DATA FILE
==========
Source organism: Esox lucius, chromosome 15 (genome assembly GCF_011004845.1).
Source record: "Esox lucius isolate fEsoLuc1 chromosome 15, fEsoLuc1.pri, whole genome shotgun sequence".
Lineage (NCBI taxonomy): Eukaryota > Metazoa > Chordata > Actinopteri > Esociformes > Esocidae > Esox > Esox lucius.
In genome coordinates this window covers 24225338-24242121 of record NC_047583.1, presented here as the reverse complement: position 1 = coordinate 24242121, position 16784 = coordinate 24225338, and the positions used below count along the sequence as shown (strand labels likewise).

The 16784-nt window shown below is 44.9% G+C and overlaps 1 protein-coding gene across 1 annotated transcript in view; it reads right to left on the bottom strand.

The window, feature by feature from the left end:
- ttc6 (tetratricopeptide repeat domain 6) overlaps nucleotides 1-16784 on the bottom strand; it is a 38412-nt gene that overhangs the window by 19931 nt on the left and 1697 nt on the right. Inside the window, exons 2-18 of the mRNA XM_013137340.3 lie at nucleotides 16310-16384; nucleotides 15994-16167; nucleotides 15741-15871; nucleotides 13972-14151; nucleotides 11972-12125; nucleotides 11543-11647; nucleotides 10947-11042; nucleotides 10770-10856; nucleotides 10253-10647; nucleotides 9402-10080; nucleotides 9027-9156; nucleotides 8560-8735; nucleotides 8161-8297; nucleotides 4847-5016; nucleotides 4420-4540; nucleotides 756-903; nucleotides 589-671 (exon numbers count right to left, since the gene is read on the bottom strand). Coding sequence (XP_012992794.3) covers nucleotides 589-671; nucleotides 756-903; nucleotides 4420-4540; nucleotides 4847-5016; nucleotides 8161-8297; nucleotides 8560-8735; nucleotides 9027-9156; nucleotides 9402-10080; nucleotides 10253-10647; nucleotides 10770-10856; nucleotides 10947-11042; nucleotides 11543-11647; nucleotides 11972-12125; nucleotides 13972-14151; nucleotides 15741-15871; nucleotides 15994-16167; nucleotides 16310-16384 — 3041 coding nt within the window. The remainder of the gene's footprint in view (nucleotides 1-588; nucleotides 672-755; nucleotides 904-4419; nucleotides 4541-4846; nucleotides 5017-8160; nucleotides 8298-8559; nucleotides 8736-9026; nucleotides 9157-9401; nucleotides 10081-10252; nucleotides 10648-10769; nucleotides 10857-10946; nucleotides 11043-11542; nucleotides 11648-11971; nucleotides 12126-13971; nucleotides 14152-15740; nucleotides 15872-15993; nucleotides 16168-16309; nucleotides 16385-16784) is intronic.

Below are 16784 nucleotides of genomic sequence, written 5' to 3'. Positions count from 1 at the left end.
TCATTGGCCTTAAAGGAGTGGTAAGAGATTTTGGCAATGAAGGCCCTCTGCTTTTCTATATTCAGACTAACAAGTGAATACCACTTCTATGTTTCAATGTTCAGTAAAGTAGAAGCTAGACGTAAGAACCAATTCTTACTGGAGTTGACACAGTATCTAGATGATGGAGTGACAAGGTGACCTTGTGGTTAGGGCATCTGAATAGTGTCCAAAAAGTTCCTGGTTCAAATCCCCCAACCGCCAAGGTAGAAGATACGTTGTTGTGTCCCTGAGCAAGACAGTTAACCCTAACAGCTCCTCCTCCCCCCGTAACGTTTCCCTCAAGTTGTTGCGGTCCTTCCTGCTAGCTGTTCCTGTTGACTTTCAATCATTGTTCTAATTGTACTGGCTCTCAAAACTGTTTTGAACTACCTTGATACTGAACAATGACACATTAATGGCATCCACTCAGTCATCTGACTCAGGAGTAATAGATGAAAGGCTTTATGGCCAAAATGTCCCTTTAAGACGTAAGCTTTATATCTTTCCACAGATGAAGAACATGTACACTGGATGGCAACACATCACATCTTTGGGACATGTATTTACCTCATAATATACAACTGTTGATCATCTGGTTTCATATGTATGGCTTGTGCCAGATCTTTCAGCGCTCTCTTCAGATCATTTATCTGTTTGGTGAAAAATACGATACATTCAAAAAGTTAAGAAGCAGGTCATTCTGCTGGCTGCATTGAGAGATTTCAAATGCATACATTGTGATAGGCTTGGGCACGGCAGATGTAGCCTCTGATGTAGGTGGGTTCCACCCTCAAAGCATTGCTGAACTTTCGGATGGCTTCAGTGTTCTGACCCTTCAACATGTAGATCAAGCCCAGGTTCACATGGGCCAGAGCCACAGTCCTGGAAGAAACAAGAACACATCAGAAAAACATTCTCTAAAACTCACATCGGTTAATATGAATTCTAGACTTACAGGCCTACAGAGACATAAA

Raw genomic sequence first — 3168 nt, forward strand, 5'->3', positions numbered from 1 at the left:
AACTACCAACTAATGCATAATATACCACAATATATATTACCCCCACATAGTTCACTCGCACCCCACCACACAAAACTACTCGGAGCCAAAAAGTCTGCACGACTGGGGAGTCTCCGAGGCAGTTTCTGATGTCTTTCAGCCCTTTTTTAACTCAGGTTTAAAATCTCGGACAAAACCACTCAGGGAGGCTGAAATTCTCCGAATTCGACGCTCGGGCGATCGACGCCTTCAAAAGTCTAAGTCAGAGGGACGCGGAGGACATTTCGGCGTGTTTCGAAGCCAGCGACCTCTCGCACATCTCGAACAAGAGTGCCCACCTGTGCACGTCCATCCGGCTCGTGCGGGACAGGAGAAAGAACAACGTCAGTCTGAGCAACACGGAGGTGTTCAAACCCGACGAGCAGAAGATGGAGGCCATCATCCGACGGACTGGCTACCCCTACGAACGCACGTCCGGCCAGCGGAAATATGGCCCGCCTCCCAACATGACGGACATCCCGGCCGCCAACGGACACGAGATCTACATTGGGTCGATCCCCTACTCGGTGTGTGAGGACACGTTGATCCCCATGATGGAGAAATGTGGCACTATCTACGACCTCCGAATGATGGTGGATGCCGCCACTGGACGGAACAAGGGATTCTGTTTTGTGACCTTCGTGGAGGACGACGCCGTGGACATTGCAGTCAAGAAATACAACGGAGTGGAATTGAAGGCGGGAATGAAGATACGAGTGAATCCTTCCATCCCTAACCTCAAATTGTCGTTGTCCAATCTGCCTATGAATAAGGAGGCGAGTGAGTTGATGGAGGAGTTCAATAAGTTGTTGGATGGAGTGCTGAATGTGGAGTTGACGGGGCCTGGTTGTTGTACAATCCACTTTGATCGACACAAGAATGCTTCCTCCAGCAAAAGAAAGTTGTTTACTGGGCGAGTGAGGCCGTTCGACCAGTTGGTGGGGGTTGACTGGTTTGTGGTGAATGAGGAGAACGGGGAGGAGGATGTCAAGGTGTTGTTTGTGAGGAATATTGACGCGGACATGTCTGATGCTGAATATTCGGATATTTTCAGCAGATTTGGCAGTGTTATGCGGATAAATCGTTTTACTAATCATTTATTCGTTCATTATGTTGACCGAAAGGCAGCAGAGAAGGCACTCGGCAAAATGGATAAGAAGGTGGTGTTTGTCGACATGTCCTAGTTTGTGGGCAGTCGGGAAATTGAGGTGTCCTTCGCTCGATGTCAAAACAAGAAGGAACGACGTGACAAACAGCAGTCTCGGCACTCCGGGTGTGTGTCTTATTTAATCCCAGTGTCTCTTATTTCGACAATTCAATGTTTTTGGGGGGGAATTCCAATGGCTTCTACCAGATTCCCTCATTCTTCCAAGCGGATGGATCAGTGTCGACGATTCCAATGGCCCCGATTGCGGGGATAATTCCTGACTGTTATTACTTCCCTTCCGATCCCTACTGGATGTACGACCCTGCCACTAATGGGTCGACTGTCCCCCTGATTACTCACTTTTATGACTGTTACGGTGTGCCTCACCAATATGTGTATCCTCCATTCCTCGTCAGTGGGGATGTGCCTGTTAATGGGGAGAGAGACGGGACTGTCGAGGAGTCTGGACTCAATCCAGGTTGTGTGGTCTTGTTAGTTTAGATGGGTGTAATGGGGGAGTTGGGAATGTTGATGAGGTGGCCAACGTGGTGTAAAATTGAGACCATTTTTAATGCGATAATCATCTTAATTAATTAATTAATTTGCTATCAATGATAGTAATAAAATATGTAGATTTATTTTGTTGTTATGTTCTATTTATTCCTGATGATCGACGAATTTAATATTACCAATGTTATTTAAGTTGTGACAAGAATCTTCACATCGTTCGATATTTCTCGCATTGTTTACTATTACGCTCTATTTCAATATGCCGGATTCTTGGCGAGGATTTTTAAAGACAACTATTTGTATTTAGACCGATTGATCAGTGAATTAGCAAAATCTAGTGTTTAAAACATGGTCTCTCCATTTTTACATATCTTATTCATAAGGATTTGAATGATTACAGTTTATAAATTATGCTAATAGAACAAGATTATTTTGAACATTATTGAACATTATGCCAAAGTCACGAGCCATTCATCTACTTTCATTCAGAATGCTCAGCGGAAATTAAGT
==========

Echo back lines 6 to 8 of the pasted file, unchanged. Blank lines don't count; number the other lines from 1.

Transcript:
The window, feature by feature from the left end:
- ttc6 (tetratricopeptide repeat domain 6) overlaps nucleotides 1-16784 on the bottom strand; it is a 38412-nt gene that overhangs the window by 19931 nt on the left and 1697 nt on the right. Inside the window, exons 2-18 of the mRNA XM_013137340.3 lie at nucleotides 16310-16384; nucleotides 15994-16167; nucleotides 15741-15871; nucleotides 13972-14151; nucleotides 11972-12125; nucleotides 11543-11647; nucleotides 10947-11042; nucleotides 10770-10856; nucleotides 10253-10647; nucleotides 9402-10080; nucleotides 9027-9156; nucleotides 8560-8735; nucleotides 8161-8297; nucleotides 4847-5016; nucleotides 4420-4540; nucleotides 756-903; nucleotides 589-671 (exon numbers count right to left, since the gene is read on the bottom strand). Coding sequence (XP_012992794.3) covers nucleotides 589-671; nucleotides 756-903; nucleotides 4420-4540; nucleotides 4847-5016; nucleotides 8161-8297; nucleotides 8560-8735; nucleotides 9027-9156; nucleotides 9402-10080; nucleotides 10253-10647; nucleotides 10770-10856; nucleotides 10947-11042; nucleotides 11543-11647; nucleotides 11972-12125; nucleotides 13972-14151; nucleotides 15741-15871; nucleotides 15994-16167; nucleotides 16310-16384 — 3041 coding nt within the window. The remainder of the gene's footprint in view (nucleotides 1-588; nucleotides 672-755; nucleotides 904-4419; nucleotides 4541-4846; nucleotides 5017-8160; nucleotides 8298-8559; nucleotides 8736-9026; nucleotides 9157-9401; nucleotides 10081-10252; nucleotides 10648-10769; nucleotides 10857-10946; nucleotides 11043-11542; nucleotides 11648-11971; nucleotides 12126-13971; nucleotides 14152-15740; nucleotides 15872-15993; nucleotides 16168-16309; nucleotides 16385-16784) is intronic.

Below are 16784 nucleotides of genomic sequence, written 5' to 3'. Positions count from 1 at the left end.